Tobias Faber

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Tobias Faber, Hon. FAIA (12 December 1915 – 19 November 2010) was a Danish architect best known for his academic achievements, He was a professor at the Royal Danish Academy's School of Architecture and the Academy's president from 1954 to 1973. He was a strong advocate of keeping a human scale in architecture.[1]


Faber studied architecture at the Royal Danish Academy of Fine Arts in the 1930s, graduating in 1941. Due to the German Occupation of Denmark during World War II he went to neutral Sweden where he worked at various well-reputed practices in Stockholm. Back in Denmark after the war, he joined Vilhelm Lauritzen's office where he worked until 1952. He then set up his own practice, together with his wife Jytte Jensenius, which operated until 1967.[2]

From 1952 he taught at the Royal Academy of Fine Arts and in 1954 he was a visiting lecturer at Massachusetts Institute of Technology in Boston, USA. In 1962 he was appointed professor at the Academy and from 1965 he served as its director, a position he held until 1974 when the Academy Schools were split into separate institutions for administrative reasons. Thereafter he was as the principal of the School of Architecture until his retirement in 1985. He also published a number of influential books on architecture.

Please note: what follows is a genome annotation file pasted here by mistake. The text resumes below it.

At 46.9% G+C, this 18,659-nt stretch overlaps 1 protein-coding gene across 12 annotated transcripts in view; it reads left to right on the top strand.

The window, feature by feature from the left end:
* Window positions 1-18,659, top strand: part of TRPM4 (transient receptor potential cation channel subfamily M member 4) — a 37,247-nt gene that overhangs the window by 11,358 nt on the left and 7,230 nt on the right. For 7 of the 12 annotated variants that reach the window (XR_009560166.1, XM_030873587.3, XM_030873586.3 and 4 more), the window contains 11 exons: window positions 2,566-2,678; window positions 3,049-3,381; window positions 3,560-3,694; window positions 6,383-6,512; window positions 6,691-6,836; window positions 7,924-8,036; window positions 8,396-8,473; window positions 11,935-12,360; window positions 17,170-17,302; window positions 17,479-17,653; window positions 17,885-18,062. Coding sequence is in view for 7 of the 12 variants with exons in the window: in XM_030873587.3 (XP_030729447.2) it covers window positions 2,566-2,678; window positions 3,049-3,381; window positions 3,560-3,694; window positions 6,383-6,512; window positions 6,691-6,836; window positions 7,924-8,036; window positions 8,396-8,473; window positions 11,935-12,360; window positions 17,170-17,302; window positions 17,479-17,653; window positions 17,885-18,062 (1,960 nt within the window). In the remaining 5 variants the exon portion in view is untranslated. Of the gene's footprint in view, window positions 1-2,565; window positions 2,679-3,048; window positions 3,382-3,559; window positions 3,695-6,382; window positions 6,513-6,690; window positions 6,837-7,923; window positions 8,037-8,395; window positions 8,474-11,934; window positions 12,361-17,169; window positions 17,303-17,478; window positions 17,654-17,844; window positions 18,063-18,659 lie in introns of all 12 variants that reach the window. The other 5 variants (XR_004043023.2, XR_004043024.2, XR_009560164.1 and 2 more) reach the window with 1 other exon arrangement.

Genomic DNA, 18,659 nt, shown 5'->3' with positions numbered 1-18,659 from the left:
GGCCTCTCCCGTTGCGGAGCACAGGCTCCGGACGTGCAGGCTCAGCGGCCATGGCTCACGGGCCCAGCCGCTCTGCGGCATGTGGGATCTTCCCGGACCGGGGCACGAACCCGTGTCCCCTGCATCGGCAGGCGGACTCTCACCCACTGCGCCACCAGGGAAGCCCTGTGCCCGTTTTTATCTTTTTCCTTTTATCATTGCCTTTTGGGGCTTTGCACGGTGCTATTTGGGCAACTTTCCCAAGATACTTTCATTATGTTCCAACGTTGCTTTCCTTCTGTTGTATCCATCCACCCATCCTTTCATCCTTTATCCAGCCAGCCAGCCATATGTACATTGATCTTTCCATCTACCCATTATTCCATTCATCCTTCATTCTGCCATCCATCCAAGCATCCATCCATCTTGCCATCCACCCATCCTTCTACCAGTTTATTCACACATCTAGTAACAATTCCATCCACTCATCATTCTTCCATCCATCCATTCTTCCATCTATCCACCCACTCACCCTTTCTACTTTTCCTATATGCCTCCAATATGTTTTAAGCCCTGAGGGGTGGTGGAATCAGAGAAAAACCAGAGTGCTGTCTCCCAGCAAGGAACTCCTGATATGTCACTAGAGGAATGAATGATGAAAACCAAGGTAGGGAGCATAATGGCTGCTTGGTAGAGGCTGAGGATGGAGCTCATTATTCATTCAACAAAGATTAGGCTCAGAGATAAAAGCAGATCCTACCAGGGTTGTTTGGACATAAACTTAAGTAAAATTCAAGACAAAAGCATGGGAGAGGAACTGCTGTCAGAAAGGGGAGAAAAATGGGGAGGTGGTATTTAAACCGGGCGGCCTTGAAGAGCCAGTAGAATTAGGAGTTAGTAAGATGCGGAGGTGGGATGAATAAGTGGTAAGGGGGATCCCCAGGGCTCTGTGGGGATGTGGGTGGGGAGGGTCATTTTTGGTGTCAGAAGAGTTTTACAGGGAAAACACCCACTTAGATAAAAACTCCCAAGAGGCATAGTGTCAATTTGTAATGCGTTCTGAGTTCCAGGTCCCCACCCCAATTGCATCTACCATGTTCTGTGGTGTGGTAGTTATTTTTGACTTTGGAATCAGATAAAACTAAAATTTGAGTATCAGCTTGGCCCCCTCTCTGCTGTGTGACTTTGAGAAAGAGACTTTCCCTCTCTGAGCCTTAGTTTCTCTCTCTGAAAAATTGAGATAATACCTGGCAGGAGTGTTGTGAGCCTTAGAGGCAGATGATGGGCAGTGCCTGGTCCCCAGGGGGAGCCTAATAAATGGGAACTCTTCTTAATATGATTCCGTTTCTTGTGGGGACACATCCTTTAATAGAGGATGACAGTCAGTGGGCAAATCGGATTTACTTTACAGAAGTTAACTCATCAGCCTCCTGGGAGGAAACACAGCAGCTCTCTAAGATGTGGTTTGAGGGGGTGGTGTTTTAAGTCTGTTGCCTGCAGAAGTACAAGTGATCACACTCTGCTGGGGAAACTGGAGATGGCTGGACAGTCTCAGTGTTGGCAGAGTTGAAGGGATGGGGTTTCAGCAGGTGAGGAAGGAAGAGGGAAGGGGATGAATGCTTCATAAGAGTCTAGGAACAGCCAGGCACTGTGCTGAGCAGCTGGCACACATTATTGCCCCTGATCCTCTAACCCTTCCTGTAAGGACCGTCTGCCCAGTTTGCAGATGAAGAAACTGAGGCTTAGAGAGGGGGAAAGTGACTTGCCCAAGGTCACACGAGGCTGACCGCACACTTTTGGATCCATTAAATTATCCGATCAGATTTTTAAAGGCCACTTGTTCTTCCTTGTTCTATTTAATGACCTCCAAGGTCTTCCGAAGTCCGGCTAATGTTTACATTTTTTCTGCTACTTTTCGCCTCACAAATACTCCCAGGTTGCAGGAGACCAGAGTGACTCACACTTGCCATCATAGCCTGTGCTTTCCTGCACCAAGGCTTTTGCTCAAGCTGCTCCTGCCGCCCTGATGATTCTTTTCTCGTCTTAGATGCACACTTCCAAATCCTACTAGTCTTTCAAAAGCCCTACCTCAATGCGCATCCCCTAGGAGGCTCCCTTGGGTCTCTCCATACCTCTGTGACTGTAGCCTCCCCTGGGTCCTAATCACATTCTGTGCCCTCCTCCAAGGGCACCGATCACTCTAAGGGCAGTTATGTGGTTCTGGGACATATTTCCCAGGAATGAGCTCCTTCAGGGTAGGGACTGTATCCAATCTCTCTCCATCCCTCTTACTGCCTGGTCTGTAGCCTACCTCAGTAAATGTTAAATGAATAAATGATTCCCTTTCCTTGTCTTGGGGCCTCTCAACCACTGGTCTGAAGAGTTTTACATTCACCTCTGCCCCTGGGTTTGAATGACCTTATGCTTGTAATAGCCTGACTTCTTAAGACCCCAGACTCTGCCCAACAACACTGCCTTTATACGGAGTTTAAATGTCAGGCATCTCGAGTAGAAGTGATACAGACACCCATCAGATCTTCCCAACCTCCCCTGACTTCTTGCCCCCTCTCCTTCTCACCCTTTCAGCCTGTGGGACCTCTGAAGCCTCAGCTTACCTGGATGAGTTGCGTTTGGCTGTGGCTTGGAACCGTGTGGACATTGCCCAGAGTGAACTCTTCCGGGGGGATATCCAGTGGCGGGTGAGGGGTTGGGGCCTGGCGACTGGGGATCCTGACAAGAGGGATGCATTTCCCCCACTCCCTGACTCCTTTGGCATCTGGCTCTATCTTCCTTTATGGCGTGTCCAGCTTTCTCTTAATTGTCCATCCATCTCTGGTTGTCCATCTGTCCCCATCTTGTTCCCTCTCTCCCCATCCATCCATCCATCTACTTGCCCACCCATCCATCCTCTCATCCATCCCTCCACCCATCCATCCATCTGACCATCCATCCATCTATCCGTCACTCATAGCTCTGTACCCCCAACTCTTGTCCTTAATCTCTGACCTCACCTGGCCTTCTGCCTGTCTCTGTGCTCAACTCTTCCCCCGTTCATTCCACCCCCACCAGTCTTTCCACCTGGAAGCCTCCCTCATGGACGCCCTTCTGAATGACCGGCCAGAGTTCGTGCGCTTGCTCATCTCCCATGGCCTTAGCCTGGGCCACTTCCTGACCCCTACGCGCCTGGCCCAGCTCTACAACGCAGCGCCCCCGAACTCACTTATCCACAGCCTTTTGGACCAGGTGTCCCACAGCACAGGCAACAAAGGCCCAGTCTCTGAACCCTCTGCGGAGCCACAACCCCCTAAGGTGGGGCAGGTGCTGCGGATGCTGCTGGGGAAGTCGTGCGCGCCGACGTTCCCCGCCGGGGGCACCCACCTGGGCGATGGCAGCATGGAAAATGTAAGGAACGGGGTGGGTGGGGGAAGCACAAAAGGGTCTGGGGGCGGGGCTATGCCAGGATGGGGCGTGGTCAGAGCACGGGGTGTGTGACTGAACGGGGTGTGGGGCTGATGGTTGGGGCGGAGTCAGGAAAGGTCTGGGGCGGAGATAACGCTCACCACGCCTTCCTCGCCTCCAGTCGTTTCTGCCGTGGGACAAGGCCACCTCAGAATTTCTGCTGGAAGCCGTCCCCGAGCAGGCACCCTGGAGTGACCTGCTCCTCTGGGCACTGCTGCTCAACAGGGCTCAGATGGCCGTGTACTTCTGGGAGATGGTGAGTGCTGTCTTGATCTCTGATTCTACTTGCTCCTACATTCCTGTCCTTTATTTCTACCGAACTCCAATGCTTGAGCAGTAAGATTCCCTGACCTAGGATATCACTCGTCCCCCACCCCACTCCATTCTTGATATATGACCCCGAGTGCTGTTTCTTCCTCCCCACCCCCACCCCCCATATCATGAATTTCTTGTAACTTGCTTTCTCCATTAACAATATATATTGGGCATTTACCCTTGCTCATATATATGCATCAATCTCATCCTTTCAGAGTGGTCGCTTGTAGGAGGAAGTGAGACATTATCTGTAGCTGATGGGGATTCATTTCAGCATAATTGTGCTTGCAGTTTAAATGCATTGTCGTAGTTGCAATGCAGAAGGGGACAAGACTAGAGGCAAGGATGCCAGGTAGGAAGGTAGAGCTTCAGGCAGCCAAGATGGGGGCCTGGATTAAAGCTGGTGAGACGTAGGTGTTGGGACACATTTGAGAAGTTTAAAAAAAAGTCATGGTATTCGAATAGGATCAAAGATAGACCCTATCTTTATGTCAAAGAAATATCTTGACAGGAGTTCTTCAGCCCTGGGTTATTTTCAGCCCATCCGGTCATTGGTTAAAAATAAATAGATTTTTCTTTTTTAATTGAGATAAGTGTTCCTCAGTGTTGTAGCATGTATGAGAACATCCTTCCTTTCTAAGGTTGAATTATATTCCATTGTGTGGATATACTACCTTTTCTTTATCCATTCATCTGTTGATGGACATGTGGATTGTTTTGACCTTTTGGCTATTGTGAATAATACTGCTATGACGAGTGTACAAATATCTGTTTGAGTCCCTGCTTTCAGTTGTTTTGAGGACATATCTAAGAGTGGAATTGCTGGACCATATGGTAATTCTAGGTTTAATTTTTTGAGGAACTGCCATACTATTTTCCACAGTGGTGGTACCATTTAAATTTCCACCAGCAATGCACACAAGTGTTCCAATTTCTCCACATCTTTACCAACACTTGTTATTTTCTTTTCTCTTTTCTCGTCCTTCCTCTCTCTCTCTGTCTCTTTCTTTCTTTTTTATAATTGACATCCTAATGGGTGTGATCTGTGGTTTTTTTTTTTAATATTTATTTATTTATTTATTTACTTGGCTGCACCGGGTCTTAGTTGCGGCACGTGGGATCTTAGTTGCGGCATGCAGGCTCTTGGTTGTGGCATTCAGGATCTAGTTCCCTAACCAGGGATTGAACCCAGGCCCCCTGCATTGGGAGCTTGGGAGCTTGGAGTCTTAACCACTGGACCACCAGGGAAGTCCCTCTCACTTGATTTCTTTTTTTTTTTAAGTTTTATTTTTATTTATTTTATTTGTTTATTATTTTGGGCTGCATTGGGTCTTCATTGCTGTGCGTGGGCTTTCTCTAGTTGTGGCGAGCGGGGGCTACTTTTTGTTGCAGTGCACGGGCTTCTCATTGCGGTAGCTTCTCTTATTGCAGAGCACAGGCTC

Faber was elected to Honorary Fellowship of the American Institute of Architects in 1987 (Hon. FAIA).[3] He received the Dreyer Honorary Award in 1995. He received the N. L. Høyen Medal in 1988.[4]

Written works[edit]

  • Rum, form og funktion (1962)
  • Dansk arkitektur (1963, 1977),
  • Arne Jacobsen (1964)

See also[edit]


  1. ^ "Nekrolog: Tobias Faber, 1915-2010". Akademisk Arkitektforening. Retrieved 2010-11-23. 
  2. ^ "Dansk arkitektur har mistet en væsentlig skikkelse". Dansk Arkitektur Center. Retrieved 2010-11-23. 
  3. ^ "Honorary Members". AIA Continental Europe. Archived from the original on 2014-04-16. Retrieved 2012-03-07. 
  4. ^ "Yildelinger". Royal Danish Academy of Fine Arts. Archived from the original on 2 February 2015. Retrieved 16 March 2018.